‘Bewilderment” is the term the AU used for the inclusion of Chad on the new US travel ban list. The former head of the US Africa Command called it “puzzling”, and Chad deemed it “incomprehensible”. The move seemed to defy all logic considering Chad is one of the closest allies of the US in counter-terrorism efforts in the Sahel.
Not only does Chad host a US drone base, but it has hosted recent annual US-led military exercises in West Africa three times. The country hosts US and French forces and is considered by Western nations as an oasis of stability in a dangerous neighbourhood. Chad has managed to avoid terrorist attacks like those in Nigeria and Mali due to its proactive security force presence and screenings at border crossings.
Brigadier-General Donald Bolduc, until recently the commander of US Special Ops forces in Africa, has argued that the indefinite ban of Chadians entering the US “makes no sense”. The rationale given by the White House for including Chad on the travel ban list is that “Chadian authorities have not been sharing information relating to public safety and terrorism with US counterparts.”
While the White House has called Chad “a haven for jihadist groups”, in reality Chad has suffered the least attacks from Boko Haram militants, and has pushed them back into Nigeria.
Chad has proved notably effective in its counter-terrorism efforts, particularly its military interventions in the Central African Republic and Mali. Chad is also one of the G5 counter-terrorism forces in the Sahel.
So that begs the question, what lies behind the US motivation to impose a travel ban on Chad, and whose interests does it serve?
It certainly cannot be dismissed as sheer incompetence as the US secretary of state and White House inner circle are too calculating for that.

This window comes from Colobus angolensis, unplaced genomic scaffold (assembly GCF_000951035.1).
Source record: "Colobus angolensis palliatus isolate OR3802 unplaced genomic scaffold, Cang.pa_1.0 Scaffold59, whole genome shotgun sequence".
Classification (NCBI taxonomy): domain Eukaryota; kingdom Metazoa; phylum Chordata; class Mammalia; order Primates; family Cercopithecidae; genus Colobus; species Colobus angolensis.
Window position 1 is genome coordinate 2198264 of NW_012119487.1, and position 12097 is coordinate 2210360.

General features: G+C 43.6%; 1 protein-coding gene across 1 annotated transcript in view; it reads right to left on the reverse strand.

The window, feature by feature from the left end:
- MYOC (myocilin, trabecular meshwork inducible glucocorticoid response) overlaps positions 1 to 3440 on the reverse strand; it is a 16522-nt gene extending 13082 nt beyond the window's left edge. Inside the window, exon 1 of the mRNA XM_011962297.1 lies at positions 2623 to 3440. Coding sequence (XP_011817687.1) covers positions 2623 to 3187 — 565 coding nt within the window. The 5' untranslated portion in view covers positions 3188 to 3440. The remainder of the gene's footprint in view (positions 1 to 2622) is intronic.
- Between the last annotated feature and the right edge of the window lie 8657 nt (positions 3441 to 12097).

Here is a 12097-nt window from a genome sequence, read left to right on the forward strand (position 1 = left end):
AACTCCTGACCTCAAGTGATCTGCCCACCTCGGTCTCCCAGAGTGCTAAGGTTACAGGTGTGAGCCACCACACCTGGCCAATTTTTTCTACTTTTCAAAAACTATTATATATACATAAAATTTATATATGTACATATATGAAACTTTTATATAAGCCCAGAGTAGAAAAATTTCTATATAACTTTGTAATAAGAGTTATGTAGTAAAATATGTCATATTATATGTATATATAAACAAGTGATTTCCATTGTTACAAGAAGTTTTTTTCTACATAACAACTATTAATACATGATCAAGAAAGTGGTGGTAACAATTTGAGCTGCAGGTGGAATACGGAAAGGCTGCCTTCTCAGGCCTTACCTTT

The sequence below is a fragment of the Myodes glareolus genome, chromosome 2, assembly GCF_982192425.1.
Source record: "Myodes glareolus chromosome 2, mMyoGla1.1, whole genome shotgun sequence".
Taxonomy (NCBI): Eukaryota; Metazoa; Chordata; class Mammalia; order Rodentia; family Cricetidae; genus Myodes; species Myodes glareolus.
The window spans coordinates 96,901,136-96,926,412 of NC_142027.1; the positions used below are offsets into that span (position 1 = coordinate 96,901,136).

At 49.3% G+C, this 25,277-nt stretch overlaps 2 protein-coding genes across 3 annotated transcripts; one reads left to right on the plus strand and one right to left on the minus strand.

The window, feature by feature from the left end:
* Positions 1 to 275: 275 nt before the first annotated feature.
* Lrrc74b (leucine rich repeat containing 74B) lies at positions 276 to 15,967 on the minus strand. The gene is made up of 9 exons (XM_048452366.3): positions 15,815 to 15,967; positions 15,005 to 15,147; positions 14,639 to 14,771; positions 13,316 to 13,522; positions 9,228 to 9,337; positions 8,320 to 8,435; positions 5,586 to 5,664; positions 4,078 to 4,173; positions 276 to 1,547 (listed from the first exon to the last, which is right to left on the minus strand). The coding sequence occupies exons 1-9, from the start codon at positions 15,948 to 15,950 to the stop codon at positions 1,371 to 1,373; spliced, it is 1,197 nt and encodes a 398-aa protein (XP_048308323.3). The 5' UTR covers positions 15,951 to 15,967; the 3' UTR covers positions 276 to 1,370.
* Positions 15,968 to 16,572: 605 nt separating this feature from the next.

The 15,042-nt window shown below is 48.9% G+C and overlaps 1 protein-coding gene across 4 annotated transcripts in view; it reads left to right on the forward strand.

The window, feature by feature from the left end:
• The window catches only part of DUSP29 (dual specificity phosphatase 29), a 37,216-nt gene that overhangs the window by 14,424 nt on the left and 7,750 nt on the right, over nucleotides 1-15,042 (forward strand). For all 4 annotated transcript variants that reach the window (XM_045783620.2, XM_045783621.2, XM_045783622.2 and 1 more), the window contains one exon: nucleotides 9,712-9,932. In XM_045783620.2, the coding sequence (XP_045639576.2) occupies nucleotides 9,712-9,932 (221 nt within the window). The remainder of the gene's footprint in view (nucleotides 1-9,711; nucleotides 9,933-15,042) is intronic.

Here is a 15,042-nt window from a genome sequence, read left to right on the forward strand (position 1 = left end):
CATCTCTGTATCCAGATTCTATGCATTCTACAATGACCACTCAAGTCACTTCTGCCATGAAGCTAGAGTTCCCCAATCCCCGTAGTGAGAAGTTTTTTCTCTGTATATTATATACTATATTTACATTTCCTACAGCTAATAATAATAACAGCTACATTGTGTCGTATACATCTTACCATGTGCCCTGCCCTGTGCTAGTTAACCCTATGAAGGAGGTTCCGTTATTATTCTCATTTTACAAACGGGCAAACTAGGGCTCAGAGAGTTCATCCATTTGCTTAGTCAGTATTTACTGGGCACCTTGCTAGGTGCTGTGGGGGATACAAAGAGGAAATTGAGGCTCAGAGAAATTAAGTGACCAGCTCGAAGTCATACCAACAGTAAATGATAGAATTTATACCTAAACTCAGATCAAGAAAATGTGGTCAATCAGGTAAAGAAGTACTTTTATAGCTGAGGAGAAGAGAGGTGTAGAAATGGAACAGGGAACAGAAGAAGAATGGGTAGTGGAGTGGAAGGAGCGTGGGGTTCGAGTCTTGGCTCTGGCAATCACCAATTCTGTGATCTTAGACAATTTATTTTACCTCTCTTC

It is prudent in such cases to “follow the money”. The most significant part of Chad’s revenue comes from oil exports, and the largest oil company operating in Chad is ExxonMobil.
The chief executive of ExxonMobil was Rex Tillerson until he became US secretary of state in January. Scratch below the surface and story unravels - just last year a huge showdown took place between ExxonMobil and the Chadian authorities.
A Chadian court ordered ExxonMobil to pay $819million in unpaid royalties, in addition to a fine of $74billion. The court order was almost a declaration of war against ExxonMobil, considering the fine itself was almost seven times the size of Chad’s GDP, 27 times its national budget, and four times the amount of BP’s Deepwater Horizon settlement.
If one considers that Chad’s current annual oil exports are worth $2.5bn, then it is incredible that Chad would fine Exxon$74bn for unpaid royalties. When the fine was imposed, Tillerson was the chief executive of ExxonMobil, and he did not take the provocation lightly. He has a track record of seeking revenge against countries that have treated Exxon, the company he worked for for over 41 years, unfairly. When Venezuela nationalised ExxonMobil’s assets in 2007, Tillerson made sure that the company would get even - and it did.
Tillerson allegedly got the backing of the Pentagon, and the new head of state in Guyana (a US-trained general) for ExxonMobil to start exploiting oil off the coast of Guyana in an area Venezuela has historically claimed as its territory.
Tillerson declared the 1.4billion barrels of high quality crude oil found off the coast of Guyana a major find, to the outrage of Venezuela.
Tillerson is still on the war path with Venezuela, and as secretary of state has threatened to orchestrate regime change in that country. He also ensured that Venezuela was added to the latest US travel ban list.
In the case of Chad, ExxonMobil entered into negotiations with the Chadian government last year when Tillerson was still chief executive, to avoid paying the massive fine. The issue was supposedly resolved in June, although the details of the deal have not been made public. But three months later Chad has found itself added to the US travel ban list - a very convenient form of revenge which has dumbfounded veterans of the US security establishment.
What makes the travel ban all the more ludicrous is that Sudan, listed as a state sponsor of terror since 1997, and whose president is wanted by the ICC for crimes against humanity, was taken off the travel ban list.
The United Arab Emirates was allegedly lobbying fiercely in Washington to get Sudan removed from the list. Lifting of sanctions against Sudan will also enable ExxonMobil to invest in the country’s oil sector.
Tillerson is a master manipulator, and the lesson which should be gleaned from this case is that one cannot chalk up manoeuvres of the Trump administration to buffoonery. If anything they are cold and calculated, usually with the shareholders of US oil companies in mind.
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